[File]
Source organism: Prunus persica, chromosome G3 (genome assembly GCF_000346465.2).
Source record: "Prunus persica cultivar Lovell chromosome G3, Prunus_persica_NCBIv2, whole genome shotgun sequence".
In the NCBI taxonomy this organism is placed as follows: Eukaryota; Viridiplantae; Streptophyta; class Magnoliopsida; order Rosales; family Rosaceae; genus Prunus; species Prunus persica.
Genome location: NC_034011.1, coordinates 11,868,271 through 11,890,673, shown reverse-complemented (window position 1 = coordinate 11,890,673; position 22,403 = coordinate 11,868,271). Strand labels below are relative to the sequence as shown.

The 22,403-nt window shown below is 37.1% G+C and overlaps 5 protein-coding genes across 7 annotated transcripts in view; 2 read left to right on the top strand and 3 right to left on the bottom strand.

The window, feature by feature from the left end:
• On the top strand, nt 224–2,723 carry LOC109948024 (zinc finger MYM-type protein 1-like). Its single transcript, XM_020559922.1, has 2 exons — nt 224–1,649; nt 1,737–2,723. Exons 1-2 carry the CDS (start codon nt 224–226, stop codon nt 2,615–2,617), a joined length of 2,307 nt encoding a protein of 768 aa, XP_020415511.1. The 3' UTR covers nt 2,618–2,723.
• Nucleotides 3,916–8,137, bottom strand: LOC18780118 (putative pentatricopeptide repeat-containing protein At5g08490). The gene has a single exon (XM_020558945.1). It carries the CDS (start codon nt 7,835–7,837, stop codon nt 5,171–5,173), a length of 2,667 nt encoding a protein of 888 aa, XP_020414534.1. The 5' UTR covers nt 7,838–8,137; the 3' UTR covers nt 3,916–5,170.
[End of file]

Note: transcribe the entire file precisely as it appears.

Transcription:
Source organism: Prunus persica, chromosome G3 (genome assembly GCF_000346465.2).
Source record: "Prunus persica cultivar Lovell chromosome G3, Prunus_persica_NCBIv2, whole genome shotgun sequence".
In the NCBI taxonomy this organism is placed as follows: Eukaryota; Viridiplantae; Streptophyta; class Magnoliopsida; order Rosales; family Rosaceae; genus Prunus; species Prunus persica.
Genome location: NC_034011.1, coordinates 11,868,271 through 11,890,673, shown reverse-complemented (window position 1 = coordinate 11,890,673; position 22,403 = coordinate 11,868,271). Strand labels below are relative to the sequence as shown.

The 22,403-nt window shown below is 37.1% G+C and overlaps 5 protein-coding genes across 7 annotated transcripts in view; 2 read left to right on the top strand and 3 right to left on the bottom strand.

The window, feature by feature from the left end:
• On the top strand, nt 224–2,723 carry LOC109948024 (zinc finger MYM-type protein 1-like). Its single transcript, XM_020559922.1, has 2 exons — nt 224–1,649; nt 1,737–2,723. Exons 1-2 carry the CDS (start codon nt 224–226, stop codon nt 2,615–2,617), a joined length of 2,307 nt encoding a protein of 768 aa, XP_020415511.1. The 3' UTR covers nt 2,618–2,723.
• Nucleotides 3,916–8,137, bottom strand: LOC18780118 (putative pentatricopeptide repeat-containing protein At5g08490). The gene has a single exon (XM_020558945.1). It carries the CDS (start codon nt 7,835–7,837, stop codon nt 5,171–5,173), a length of 2,667 nt encoding a protein of 888 aa, XP_020414534.1. The 5' UTR covers nt 7,838–8,137; the 3' UTR covers nt 3,916–5,170.